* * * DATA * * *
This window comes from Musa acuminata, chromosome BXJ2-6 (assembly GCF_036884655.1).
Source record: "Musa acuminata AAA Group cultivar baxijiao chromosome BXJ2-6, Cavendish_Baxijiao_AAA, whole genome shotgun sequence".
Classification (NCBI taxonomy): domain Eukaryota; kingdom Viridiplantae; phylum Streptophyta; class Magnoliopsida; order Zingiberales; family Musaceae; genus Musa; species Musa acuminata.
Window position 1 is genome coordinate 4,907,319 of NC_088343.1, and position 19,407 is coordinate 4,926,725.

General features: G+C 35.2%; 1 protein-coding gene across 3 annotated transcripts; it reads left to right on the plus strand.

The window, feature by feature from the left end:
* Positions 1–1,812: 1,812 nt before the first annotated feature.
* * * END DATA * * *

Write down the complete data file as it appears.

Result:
This window comes from Musa acuminata, chromosome BXJ2-6 (assembly GCF_036884655.1).
Source record: "Musa acuminata AAA Group cultivar baxijiao chromosome BXJ2-6, Cavendish_Baxijiao_AAA, whole genome shotgun sequence".
Classification (NCBI taxonomy): domain Eukaryota; kingdom Viridiplantae; phylum Streptophyta; class Magnoliopsida; order Zingiberales; family Musaceae; genus Musa; species Musa acuminata.
Window position 1 is genome coordinate 4,907,319 of NC_088343.1, and position 19,407 is coordinate 4,926,725.

General features: G+C 35.2%; 1 protein-coding gene across 3 annotated transcripts; it reads left to right on the plus strand.

The window, feature by feature from the left end:
* Positions 1–1,812: 1,812 nt before the first annotated feature.